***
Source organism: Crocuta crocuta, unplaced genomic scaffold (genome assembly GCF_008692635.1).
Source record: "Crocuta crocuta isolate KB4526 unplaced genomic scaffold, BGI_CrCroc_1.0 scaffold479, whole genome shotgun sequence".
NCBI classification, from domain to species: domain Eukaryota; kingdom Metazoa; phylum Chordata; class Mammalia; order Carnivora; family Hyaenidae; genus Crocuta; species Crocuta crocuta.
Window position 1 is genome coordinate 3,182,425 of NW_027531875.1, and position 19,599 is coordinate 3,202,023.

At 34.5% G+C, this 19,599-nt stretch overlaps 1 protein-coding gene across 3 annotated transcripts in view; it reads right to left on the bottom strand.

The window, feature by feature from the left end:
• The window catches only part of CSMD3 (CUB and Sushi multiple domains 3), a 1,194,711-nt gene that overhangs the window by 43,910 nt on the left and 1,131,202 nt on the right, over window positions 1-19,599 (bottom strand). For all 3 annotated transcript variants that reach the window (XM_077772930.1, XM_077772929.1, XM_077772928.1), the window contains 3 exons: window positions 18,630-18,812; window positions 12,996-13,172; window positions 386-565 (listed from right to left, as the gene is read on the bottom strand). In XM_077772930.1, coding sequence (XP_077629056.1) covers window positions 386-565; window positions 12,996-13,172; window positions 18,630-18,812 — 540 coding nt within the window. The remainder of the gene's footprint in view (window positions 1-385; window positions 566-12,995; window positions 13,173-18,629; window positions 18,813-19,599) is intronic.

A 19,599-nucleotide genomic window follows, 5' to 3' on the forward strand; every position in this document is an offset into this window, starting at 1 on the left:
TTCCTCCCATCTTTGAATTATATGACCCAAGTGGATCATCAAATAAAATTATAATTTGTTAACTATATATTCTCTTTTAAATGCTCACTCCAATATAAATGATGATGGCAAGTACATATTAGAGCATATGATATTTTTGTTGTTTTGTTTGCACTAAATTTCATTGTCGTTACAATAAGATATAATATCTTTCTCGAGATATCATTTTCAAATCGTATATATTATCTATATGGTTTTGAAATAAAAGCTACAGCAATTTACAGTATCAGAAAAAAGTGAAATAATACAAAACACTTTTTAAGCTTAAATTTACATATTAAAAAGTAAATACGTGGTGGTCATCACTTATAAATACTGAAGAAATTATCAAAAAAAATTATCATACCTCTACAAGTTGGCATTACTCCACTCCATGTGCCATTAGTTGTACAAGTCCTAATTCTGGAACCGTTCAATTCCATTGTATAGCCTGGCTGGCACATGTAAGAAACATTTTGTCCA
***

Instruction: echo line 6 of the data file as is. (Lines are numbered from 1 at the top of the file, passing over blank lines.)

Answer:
The window, feature by feature from the left end: